Integrated Family Community Services 3370 South Irving Street, Englewood, CO 80110-1816 Ph: 303-789-0501

Sensitive Subject: What to Do When Your Loved One is an Addict

Addiction is a monster that can wreak havoc not just on the life of a user, but also their loved ones. If you care for someone who is addicted to substances, you might feel at a loss of what to do. You want to support them, but you also want to help them overcome their addiction. Here are four tips for what to do when your loved one is an addict.

1. Focus on their recovery

If you love an addict, the best way to show your love is to help them get away from drugs and alcohol. This is something of a conditional love. You might love them no matter what, but you won’t be able to plan your life around them if they’re unwilling to get help.

Look into treatment programs at places like the Brightside Clinic that can help them to get better. You both deserve a relationship in which each of you is at your best in terms of health.

2. Don’t enable

Enabling an addict means you’re supporting their lifestyle, either directly through providing them with the substance they’re addicted to, or indirectly through ways like looking the other way when they use. Enabling is typically done not out of maliciousness but out of a misguided belief that your love for the other person will overshadow their addiction problems.

3. Set boundaries

In order for an addict to recover successfully, they need to understand what their responsibilities are. They cannot fall into the trap of declaring they’ve quit without any sort of plan. As the loved one of an addict, you need to do your part to keep them on the right track.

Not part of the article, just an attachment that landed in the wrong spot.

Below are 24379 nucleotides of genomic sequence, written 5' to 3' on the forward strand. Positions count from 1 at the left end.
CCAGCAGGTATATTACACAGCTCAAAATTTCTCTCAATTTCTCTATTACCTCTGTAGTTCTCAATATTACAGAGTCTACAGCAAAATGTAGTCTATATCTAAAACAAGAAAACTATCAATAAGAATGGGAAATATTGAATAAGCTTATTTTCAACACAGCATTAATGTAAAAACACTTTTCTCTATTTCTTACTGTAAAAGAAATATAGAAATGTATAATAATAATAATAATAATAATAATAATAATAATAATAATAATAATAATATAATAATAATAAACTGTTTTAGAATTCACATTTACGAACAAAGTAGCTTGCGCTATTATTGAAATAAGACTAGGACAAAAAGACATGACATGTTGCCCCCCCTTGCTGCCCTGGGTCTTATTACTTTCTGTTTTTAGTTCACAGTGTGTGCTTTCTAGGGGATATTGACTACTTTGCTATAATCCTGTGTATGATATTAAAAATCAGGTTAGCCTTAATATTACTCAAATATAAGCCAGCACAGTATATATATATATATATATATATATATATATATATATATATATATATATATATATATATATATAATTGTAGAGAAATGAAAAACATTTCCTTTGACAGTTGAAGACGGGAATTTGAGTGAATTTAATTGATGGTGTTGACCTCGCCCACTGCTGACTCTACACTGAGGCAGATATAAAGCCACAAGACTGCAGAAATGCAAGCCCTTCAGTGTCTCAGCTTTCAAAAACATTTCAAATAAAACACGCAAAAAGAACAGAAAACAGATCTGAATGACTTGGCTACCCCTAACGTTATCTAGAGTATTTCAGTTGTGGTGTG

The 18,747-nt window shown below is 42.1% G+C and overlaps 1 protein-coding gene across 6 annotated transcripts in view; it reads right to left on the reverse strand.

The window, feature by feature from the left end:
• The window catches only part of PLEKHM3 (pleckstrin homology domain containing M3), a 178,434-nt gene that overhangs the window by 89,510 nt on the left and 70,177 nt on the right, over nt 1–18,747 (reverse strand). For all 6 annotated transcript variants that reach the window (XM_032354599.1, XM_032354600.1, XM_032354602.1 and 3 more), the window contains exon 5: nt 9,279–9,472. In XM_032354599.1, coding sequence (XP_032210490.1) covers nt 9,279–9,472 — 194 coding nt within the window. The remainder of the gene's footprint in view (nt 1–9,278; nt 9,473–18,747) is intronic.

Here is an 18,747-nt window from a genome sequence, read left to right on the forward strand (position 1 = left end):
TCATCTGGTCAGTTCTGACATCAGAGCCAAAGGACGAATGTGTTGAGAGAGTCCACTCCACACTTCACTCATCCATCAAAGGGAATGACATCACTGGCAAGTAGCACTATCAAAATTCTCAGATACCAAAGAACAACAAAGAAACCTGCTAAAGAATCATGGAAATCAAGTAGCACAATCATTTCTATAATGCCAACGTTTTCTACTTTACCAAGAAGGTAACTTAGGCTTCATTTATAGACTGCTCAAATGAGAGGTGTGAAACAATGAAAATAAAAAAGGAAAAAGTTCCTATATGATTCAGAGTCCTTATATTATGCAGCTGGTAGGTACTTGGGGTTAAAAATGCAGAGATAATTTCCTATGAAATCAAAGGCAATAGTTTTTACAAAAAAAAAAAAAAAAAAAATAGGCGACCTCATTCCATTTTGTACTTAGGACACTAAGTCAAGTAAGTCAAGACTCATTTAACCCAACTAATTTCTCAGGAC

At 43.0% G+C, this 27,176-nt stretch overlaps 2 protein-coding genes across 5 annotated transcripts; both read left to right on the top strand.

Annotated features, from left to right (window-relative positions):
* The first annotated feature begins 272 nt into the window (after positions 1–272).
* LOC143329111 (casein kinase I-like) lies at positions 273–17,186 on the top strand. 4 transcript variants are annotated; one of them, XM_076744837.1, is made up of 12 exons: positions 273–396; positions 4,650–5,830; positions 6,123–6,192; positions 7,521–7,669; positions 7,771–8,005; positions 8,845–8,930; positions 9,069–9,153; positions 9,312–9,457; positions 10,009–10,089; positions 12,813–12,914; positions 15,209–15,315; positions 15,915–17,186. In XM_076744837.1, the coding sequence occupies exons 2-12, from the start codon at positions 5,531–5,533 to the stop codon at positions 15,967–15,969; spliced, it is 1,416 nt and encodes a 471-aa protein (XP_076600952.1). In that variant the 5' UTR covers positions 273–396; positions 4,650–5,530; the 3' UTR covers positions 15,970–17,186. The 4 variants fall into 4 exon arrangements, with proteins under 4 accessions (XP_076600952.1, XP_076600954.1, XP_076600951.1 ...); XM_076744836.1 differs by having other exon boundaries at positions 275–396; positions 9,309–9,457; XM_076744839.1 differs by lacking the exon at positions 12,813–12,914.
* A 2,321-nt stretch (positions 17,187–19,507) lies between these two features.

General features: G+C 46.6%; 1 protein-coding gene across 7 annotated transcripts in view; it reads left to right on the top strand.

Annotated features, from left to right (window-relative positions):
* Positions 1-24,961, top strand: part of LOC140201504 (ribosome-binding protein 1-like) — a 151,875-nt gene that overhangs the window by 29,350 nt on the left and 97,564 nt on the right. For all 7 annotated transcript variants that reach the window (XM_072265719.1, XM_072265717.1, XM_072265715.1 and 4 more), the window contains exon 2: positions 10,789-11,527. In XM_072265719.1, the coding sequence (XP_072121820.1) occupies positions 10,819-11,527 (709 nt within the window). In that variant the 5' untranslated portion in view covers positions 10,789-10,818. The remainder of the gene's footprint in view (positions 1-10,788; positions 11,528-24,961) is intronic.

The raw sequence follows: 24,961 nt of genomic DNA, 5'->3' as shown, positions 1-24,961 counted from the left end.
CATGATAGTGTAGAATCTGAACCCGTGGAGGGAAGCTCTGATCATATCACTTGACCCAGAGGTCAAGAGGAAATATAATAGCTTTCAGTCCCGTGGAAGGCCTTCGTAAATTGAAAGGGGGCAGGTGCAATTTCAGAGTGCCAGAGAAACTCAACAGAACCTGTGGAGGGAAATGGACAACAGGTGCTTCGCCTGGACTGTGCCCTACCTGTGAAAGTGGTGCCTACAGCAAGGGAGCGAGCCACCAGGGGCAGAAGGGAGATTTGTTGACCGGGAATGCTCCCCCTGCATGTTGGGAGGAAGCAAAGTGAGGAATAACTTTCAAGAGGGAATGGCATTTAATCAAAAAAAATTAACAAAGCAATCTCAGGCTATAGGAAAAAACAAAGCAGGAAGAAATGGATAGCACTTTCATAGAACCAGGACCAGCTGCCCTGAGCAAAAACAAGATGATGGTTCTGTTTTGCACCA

You can’t control their decisions and you shouldn’t try to, but you should make it clear what sort of behaviors will not be tolerated. Should your loved one violate these with a clear understanding of what their transgression was, you should leave them.

4. Listen

Going through addiction is incredibly hard. As a partner, you don’t need to support their addiction. However, you do need to support them as they go through this struggle. Listen to their concerns and ask how you’d be able to help. You might realize something you hadn’t otherwise considered. By showing your support for your partner, you can help them in their fight against addiction.

We hope these tips have given you a good idea of what to do if your loved one is an addict. Addiction can be a profound struggle, but it can be overcome. By offering the proper support, you can help your loved one overcome their addiction.

Tim Esterdahl

Tim Esterdahl is the editor of IFCS blog. He is a married father of three and enjoys golf in his spare time.
Tim Esterdahl

Find Us on Social Media

This message is only visible to admins.

Problem displaying Facebook posts.
Click to show error

Error: Error validating access token: Session has expired on Saturday, 09-Feb-19 10:16:27 PST. The current time is Wednesday, 11-Dec-19 19:34:09 PST.
Type: OAuthException
Subcode: 463
Solution: See here for how to solve this error

IFCS On Twitter

Thank you so much to @ChristianBros Highlands Ranch, Arapahoe Road, and Ken Caryl for helping our clients last weekend, they took care of so many ailing hearts and sick vehicles. Though the hope they gave, lives were changed. We so appreciate your support of IFCS year-round!

Sarah &Javon, Arapahoe Community College Dean of Students sharing excitement for the Food Bank. We visited last week to learn more about the school's programs for students in need and to explore opportunities for collaboration.

Thank you to Rotary Club of Highlands Ranch for their continuous support of our Hunger Alleviation Programs. We are proud to partner with them. Thank you for being a Gold Sponsor of the October 26th Boo-athon Halloween Bowling event.

Load More...

Key Sponsors

Our Affliations




Sign Up for our eNewsletter

Email Newsletter icon, E-mail Newsletter icon, Email List icon, E-mail List icon Sign up for our Email Newsletter
For Email Marketing you can trust

USDA Non-Discrimination Policy

IFCS follows the USDA non-discrimination policy. Learn more by clicking here to read the statement. (PDF)